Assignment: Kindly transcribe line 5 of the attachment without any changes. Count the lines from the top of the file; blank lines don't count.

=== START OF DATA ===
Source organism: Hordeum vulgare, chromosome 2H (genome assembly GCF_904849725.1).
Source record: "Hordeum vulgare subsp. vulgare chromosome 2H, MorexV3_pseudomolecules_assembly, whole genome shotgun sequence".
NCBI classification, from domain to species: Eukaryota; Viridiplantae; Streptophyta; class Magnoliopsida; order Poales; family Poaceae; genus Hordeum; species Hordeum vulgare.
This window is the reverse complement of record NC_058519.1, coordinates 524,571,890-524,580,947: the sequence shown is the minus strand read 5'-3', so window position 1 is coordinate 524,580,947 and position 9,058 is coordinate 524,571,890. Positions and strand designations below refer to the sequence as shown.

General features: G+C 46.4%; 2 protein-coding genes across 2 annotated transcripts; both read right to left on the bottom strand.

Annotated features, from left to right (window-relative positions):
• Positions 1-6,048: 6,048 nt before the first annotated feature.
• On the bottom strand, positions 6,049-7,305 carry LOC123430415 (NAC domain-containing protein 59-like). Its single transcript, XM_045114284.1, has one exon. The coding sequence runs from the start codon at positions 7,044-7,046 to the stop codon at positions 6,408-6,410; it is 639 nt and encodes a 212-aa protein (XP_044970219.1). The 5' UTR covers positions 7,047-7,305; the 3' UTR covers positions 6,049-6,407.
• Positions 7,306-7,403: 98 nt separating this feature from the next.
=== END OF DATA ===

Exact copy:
General features: G+C 46.4%; 2 protein-coding genes across 2 annotated transcripts; both read right to left on the bottom strand.